Henry Bond Fargo
|Henry Bond Fargo|
|Member of the Illinois House of Representatives
from the 14th district
1912 – 1914
|Born||August 29, 1843
Warsaw, New York
|Died||December 1, 1932
|Profession||Real estate and industry|
Henry Bond Fargo (August 29, 1843 – December 1, 1932) was an American politician and businessman who spent most of his professional career in Geneva, Illinois. Born in New York, Fargo first engaged in real estate dealings in Redwood Falls, Minnesota. A Chicago real estate firm hired him in 1887, and Fargo moved to Geneva, Illinois. There, he developed local industry and served two terms as mayor. Fargo was elected to the Illinois House of Representatives in 1912.
Henry Bond Fargo, a fourth cousin once removed of J. C. and William Fargo, was born in 1843 in Warsaw, New York. The son of blacksmith William N. Fargo, Henry Fargo moved with his family to Delavan, Wisconsin when he was a child. By 1860, the family had removed to Fond du Lac. Fargo began his first business enterprises in his new home, becoming involved with real estate. He opened a real estate agency in Redwood Falls, Minnesota. His success in his endeavors brought him to the attention of E. A. Cummings & Co., the largest real estate business in Chicago, Illinois, who hired Fargo as their principal salesman. Henry moved to Geneva, Illinois in 1887 into the former home of Isaac Wilson. Fargo became a prominent politician and businessman in Geneva. Fargo founded the First National Bank of Geneva and was its first president. He was able to convince the Appleton Manufacturing Company of Appleton, Wisconsin to relocate to Geneva in the 1890s. Fargo constructed a racetrack and theater in Geneva. Fargo was elected Mayor of Geneva in 1903 and served for a year. In 1907, he ran for mayor again and served three years. In 1912, Fargo was elected to the 14th district of the Illinois House of Representatives with the Progressive Party, where he served a two-year term. In 1925, Fargo built the Fargo Theater Building in Sycamore. He also built a hotel in Sycamore and another theater in neighboring DeKalb. Fargo died in 1932 in Geneva and was buried in Oak Hill Cemetery.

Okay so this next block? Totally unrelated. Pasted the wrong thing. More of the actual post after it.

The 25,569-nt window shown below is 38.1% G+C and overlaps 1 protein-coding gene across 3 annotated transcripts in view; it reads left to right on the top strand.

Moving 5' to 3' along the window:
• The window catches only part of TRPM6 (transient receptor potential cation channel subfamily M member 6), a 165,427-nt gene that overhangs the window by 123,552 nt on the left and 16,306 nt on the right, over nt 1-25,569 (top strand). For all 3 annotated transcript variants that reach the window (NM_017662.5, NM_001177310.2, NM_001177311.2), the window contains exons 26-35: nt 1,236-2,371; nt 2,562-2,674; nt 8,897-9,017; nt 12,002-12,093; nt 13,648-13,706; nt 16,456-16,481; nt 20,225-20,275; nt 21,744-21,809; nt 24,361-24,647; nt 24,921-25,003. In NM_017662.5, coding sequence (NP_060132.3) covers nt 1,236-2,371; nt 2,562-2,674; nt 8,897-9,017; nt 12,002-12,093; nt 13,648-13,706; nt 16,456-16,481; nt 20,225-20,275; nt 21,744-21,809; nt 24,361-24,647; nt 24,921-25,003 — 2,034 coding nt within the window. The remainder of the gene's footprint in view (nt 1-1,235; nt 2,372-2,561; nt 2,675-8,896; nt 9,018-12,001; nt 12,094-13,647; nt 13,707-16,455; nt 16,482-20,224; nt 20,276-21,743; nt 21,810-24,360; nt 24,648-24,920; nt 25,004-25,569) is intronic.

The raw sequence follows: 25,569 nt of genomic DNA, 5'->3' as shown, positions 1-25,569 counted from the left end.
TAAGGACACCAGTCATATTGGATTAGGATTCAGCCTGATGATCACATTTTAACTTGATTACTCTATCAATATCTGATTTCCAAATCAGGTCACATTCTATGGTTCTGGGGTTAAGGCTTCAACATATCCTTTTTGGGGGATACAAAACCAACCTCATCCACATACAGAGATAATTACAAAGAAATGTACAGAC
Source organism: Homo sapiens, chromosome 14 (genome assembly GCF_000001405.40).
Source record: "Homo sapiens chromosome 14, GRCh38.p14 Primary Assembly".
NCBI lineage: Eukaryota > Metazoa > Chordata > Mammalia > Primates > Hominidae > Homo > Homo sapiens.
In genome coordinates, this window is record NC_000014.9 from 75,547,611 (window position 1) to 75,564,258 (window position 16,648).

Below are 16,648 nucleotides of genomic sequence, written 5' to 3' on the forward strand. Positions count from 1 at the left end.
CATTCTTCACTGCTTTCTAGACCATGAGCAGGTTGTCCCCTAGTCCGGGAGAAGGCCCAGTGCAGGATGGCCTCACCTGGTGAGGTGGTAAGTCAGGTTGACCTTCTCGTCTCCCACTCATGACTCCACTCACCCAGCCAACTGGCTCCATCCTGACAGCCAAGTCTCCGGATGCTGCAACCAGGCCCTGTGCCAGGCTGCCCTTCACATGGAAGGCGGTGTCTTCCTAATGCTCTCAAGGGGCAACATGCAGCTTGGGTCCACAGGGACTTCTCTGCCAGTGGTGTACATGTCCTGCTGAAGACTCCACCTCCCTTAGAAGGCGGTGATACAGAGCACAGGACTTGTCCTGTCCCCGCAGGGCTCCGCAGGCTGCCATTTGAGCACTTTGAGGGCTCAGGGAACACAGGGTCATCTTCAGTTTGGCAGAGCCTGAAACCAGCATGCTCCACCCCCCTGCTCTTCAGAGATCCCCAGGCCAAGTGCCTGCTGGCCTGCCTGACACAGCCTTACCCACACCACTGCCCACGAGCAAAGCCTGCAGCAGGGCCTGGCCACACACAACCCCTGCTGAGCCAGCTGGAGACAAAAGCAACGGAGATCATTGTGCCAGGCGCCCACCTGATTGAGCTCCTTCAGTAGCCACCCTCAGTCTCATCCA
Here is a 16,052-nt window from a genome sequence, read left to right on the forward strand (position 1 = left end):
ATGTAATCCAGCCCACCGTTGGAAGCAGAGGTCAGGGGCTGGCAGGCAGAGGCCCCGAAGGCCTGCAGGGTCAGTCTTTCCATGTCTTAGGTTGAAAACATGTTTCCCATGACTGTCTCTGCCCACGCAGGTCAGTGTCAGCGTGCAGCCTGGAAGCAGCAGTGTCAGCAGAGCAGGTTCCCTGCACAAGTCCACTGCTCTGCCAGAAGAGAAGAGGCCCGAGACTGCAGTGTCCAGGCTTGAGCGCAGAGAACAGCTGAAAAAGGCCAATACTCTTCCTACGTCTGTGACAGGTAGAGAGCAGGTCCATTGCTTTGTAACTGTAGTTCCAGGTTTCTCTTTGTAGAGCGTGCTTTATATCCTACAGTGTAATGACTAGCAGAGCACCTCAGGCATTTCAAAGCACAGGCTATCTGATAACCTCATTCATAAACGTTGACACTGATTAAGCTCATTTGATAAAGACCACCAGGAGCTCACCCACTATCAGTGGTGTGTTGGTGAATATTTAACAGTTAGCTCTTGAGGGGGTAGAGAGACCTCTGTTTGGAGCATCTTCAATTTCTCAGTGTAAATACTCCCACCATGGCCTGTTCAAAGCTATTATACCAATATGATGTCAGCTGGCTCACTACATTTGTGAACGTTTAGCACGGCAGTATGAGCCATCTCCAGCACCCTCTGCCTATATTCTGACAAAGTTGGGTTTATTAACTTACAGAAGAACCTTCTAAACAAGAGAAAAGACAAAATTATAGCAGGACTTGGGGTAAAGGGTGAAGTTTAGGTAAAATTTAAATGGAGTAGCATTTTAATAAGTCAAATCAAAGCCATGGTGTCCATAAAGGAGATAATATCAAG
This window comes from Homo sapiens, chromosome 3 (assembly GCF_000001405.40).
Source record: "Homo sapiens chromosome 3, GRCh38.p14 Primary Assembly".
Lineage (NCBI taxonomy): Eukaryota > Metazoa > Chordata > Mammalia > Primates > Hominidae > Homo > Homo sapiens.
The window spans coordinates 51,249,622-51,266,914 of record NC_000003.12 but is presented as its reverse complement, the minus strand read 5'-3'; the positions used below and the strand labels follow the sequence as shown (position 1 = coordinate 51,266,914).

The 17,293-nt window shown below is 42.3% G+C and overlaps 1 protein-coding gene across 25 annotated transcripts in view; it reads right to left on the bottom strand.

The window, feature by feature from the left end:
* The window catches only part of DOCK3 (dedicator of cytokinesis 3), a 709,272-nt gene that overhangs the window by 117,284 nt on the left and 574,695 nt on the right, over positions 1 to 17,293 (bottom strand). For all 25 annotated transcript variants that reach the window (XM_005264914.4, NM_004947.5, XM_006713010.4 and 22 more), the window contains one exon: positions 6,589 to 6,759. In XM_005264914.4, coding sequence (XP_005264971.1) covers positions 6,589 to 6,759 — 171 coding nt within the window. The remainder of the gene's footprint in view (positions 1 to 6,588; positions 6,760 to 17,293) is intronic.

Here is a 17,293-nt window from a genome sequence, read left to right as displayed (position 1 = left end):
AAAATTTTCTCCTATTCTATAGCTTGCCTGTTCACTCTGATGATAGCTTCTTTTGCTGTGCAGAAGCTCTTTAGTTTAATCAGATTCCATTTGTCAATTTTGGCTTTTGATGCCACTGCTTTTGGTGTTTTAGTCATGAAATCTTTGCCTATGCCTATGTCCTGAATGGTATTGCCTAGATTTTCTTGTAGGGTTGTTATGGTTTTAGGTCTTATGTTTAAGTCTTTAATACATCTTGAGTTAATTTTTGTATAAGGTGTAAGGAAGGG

Fargo married Anna Elizabeth Schoolcraft; together they had a daughter Orietta and a son Charles Henry. Elizabeth died in 1899. Fargo re-married to Kate Patty a year later, who died in 1930. Fargo became active in Freemasonry while in Redwood Falls. After he moved to Geneva, he joined Jerusalem Temple Lodge #90. Fargo willed his house to the Masons when he died. However, the order elected to exchange the house with a property that Fargo's granddaughters owned downtown. The house was recognized by the National Park Service with a listing on the National Register of Historic Places on May 12, 2008.